I want him to stop getting drunkVisitor's Question from a 21-30 year old Female
I have been with my boyfriend for about 4 months, we have both said we loved eachother, and that we would do anything for eachother. I know I would do anything for him, but when it comes to asking him to cut back on his drinking he thinks I am trying to change the person he is. I don't like the way he acts when he is drunk, he is way to friendly and even more socialble then when sober.
I haven't asked him to completely stop just to not get completely drunk. He doesn't do it often but I don't like him getting drunk at all for fear something will happen and tear us apart, only because I know alcohol affects decision making. What should I do, I love him to much to let it come between us!
I know it won't help much, but most of us have been in a relationship exactly like yours. You know that your partner is doing something harmful to himself. You care about him and want him to stop - not for YOUR good but for HIS good. In your case it's getting drunk, in other cases it's doing drugs. And the guy resists because "I know what I'm doing!" A lot of times the guy is doing this thing because it somehow makes him feel "adult", doing something forbidden that his parents and other elders told him not to do. So to have you come along and say "Don't do xxx" makes him feel like a kid, and if he gives in to you it would feel like he's doing what "mommy told me to do". Which is of course completely untrue.
It's completely true that if he purposefully puts himself into a situation where he has lost control, that who knows what could happen. People write in all the time because they kissed someone or did something else while drunk and "now what do I do". Well you know, if you maintained control over yourself in the first place this wouldn't have happened, so it's your own fault you deliberately let yourself lose control. Which is the point here. Your boyfriend is deliberately losing control because he thinks it's a "fun adult way to do things". When actually most adults I know actively avoid getting drunk because it's childish to lose control. The ones that get drunk are usually the teenagers and college kids who are out to do things they're told not to do.
A person in a relationship has a responsibility - to the other person, to himself. Your boyfriend has a responsibility to take care of himself, to take care of you. If he for example took off to the Hedonism II resort for the entire summer and spent it giving massages to every bikini-clad woman he saw, and then said "oops I cheated on you", that would be completely his fault. He chose to abandon you, to put himself into a highly sexual situation and then to go around touching women. It wasn't an "accident", it was him showing poor judgement. In the same way, if he goes around getting drunk and deliberately injesting enough alcohol to lose control, it is HIS fault whatever happens after that, because he knew that was an inherently risky state to be in. What if he crashes his car and now you are dating a hospital-bound person for 2 years? What if he crashes into ANOTHER car and kills innocent people? What if he starts flirting with another girl and they go off together? For him to put himself into an "out of control" condition when he has a responsibility to you is not mature. He owes it to you and to the relationship to maintain control over what he does so that he can minimize any risks that might occur.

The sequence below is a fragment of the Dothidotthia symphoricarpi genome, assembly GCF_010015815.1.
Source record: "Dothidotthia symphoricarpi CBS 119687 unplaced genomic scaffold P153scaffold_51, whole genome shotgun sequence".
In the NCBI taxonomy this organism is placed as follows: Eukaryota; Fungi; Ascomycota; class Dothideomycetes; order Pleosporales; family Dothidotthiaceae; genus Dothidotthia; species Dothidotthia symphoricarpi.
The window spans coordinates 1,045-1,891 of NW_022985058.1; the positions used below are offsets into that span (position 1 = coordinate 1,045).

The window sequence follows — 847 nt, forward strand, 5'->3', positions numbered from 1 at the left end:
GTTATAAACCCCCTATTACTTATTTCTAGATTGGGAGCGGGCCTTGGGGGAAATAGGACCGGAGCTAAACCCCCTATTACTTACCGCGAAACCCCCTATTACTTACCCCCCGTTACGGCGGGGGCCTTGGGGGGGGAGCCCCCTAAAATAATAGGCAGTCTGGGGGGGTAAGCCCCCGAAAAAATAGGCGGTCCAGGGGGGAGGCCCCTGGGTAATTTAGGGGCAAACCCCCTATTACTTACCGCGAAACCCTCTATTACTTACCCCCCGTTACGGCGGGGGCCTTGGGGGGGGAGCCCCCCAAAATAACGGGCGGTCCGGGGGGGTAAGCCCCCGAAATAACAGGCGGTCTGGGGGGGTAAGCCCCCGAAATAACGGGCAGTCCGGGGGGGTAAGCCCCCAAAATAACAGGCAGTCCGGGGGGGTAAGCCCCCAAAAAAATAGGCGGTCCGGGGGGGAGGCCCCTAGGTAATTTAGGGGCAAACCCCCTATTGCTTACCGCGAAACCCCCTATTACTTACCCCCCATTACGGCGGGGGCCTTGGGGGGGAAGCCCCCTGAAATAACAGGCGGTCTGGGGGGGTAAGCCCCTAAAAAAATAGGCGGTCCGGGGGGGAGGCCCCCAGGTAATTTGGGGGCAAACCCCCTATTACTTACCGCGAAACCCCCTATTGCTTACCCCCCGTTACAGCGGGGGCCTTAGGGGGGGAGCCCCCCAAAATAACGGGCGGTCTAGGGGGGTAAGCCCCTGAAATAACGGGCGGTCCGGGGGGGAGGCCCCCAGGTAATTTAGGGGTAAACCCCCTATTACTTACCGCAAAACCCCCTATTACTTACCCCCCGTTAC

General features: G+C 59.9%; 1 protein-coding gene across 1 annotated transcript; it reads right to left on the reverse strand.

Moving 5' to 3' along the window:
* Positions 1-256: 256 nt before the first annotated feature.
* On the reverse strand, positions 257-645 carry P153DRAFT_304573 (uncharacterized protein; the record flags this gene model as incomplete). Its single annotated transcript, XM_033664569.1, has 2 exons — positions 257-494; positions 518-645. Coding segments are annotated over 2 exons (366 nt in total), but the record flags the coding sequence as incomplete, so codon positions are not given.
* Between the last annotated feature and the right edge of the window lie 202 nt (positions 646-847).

There's no way for you to force him to change. He has to want to change. He might actually realize this and listen if a third party told him this. I would find an adult he trusts or a therapist to go to, and help him understand the difference between "fun drinking" and "getting drunk". Lots of people drink for fun. Very, very few people "get drunk" for fun. The ones that do are usually ones that have problems with controlling their lives - and therefore enjoy not having to "worry about it". If you get someone to talk to him about what he is running away from, maybe he'll stop running.
-- from Jenn
One of Your Friendly Advisors at RomanceClass.com
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